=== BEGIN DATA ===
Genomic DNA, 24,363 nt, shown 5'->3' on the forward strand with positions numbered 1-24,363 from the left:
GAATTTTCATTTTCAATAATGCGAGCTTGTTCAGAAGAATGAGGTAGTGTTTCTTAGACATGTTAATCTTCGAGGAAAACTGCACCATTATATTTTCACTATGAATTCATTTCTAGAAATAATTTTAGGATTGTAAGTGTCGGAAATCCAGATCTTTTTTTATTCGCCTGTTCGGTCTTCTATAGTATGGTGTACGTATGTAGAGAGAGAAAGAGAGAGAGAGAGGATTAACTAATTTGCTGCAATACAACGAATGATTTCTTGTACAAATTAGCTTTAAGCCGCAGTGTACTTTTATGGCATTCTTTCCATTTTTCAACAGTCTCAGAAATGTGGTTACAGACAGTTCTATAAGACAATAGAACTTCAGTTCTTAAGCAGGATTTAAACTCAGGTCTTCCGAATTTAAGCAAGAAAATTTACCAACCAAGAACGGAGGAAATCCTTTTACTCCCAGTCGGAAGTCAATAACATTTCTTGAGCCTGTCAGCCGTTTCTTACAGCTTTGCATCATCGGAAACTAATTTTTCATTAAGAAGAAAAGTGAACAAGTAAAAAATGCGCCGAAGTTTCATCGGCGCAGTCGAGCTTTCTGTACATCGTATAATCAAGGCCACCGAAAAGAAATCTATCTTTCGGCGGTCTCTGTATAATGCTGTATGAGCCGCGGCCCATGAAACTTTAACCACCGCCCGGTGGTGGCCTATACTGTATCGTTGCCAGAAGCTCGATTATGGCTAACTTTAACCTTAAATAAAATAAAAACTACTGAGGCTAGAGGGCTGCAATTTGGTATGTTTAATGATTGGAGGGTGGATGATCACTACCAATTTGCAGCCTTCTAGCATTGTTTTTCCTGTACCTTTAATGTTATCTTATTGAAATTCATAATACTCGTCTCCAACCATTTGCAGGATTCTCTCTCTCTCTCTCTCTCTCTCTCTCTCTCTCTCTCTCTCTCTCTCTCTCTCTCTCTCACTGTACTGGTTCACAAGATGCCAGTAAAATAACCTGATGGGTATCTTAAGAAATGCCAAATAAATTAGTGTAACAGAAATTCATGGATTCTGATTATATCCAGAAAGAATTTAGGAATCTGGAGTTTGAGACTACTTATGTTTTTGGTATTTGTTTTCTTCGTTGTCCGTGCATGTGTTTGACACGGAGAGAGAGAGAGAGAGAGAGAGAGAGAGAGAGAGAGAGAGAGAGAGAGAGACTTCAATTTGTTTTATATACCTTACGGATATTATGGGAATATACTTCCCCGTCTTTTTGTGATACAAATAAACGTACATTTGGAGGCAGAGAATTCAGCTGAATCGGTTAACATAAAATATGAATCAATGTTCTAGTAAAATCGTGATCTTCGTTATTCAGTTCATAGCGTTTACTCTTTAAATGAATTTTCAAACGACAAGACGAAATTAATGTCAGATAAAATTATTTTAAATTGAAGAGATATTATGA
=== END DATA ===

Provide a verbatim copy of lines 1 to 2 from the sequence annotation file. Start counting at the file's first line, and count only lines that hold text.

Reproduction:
Genomic DNA, 24,363 nt, shown 5'->3' on the forward strand with positions numbered 1-24,363 from the left:
GAATTTTCATTTTCAATAATGCGAGCTTGTTCAGAAGAATGAGGTAGTGTTTCTTAGACATGTTAATCTTCGAGGAAAACTGCACCATTATATTTTCACTATGAATTCATTTCTAGAAATAATTTTAGGATTGTAAGTGTCGGAAATCCAGATCTTTTTTTATTCGCCTGTTCGGTCTTCTATAGTATGGTGTACGTATGTAGAGAGAGAAAGAGAGAGAGAGAGGATTAACTAATTTGCTGCAATACAACGAATGATTTCTTGTACAAATTAGCTTTAAGCCGCAGTGTACTTTTATGGCATTCTTTCCATTTTTCAACAGTCTCAGAAATGTGGTTACAGACAGTTCTATAAGACAATAGAACTTCAGTTCTTAAGCAGGATTTAAACTCAGGTCTTCCGAATTTAAGCAAGAAAATTTACCAACCAAGAACGGAGGAAATCCTTTTACTCCCAGTCGGAAGTCAATAACATTTCTTGAGCCTGTCAGCCGTTTCTTACAGCTTTGCATCATCGGAAACTAATTTTTCATTAAGAAGAAAAGTGAACAAGTAAAAAATGCGCCGAAGTTTCATCGGCGCAGTCGAGCTTTCTGTACATCGTATAATCAAGGCCACCGAAAAGAAATCTATCTTTCGGCGGTCTCTGTATAATGCTGTATGAGCCGCGGCCCATGAAACTTTAACCACCGCCCGGTGGTGGCCTATACTGTATCGTTGCCAGAAGCTCGATTATGGCTAACTTTAACCTTAAATAAAATAAAAACTACTGAGGCTAGAGGGCTGCAATTTGGTATGTTTAATGATTGGAGGGTGGATGATCACTACCAATTTGCAGCCTTCTAGCATTGTTTTTCCTGTACCTTTAATGTTATCTTATTGAAATTCATAATACTCGTCTCCAACCATTTGCAGGATTCTCTCTCTCTCTCTCTCTCTCTCTCTCTCTCTCTCTCTCTCTCTCTCTCTCTCTCTCTCACTGTACTGGTTCACAAGATGCCAGTAAAATAACCTGATGGGTATCTTAAGAAATGCCAAATAAATTAGTGTAACAGAAATTCATGGATTCTGATTATATCCAGAAAGAATTTAGGAATCTGGAGTTTGAGACTACTTATGTTTTTGGTATTTGTTTTCTTCGTTGTCCGTGCATGTGTTTGACACGGAGAGAGAGAGAGAGAGAGAGAGAGAGAGAGAGAGAGAGAGAGAGAGAGAGACTTCAATTTGTTTTATATACCTTACGGATATTATGGGAATATACTTCCCCGTCTTTTTGTGATACAAATAAACGTACATTTGGAGGCAGAGAATTCAGCTGAATCGGTTAACATAAAATATGAATCAATGTTCTAGTAAAATCGTGATCTTCGTTATTCAGTTCATAGCGTTTACTCTTTAAATGAATTTTCAAACGACAAGACGAAATTAATGTCAGATAAAATTATTTTAAATTGAAGAGATATTATGA